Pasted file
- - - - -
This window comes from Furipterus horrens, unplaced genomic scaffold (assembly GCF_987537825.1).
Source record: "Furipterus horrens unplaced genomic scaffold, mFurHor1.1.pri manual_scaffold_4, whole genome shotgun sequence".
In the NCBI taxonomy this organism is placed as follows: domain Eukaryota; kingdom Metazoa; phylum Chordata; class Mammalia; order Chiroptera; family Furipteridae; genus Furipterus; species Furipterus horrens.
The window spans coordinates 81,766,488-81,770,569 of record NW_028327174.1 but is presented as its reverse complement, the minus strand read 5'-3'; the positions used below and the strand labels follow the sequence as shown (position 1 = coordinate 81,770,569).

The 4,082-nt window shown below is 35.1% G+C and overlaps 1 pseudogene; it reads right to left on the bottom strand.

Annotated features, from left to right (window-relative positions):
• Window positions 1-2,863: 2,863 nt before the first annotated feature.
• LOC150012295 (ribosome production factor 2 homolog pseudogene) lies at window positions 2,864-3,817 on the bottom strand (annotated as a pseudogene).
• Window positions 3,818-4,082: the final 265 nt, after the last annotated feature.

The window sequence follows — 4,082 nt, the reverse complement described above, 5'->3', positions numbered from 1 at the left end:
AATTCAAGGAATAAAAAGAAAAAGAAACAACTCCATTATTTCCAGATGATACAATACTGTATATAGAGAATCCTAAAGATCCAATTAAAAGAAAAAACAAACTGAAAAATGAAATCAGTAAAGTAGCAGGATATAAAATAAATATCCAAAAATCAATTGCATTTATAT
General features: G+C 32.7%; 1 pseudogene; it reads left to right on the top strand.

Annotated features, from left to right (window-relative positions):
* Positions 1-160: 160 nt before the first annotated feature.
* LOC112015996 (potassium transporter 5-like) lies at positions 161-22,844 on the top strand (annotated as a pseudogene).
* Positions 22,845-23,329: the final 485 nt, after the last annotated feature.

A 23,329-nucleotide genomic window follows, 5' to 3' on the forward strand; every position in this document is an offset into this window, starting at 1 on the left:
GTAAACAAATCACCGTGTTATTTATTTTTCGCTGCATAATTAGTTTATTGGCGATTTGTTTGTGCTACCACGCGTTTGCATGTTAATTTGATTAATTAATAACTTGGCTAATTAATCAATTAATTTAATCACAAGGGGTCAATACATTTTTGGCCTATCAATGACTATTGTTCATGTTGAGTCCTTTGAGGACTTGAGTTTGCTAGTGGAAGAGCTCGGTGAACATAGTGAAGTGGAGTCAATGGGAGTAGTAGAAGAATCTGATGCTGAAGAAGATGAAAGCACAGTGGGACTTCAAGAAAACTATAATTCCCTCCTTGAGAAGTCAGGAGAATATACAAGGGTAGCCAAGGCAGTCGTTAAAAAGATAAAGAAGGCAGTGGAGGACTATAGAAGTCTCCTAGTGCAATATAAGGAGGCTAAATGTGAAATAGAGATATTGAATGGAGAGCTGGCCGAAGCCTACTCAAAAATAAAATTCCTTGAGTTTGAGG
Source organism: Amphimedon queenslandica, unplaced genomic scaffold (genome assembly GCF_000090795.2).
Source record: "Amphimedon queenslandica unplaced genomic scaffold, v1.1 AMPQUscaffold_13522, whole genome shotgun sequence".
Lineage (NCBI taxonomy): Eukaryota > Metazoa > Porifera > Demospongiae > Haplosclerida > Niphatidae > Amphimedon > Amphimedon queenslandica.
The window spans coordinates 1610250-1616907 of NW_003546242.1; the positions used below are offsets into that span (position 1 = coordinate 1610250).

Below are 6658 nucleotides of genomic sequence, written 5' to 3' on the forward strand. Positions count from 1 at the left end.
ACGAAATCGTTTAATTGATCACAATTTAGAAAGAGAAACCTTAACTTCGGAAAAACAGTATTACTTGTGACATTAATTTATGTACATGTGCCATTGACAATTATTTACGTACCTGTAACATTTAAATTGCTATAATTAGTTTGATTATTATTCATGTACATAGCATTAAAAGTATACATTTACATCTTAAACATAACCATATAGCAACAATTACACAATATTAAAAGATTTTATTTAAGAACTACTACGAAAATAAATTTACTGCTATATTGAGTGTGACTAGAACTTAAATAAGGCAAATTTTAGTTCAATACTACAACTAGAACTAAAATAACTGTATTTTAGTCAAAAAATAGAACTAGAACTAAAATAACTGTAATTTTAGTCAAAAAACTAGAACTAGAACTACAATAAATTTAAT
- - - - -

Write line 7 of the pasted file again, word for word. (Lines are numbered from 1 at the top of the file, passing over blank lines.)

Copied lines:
• Window positions 1-2,863: 2,863 nt before the first annotated feature.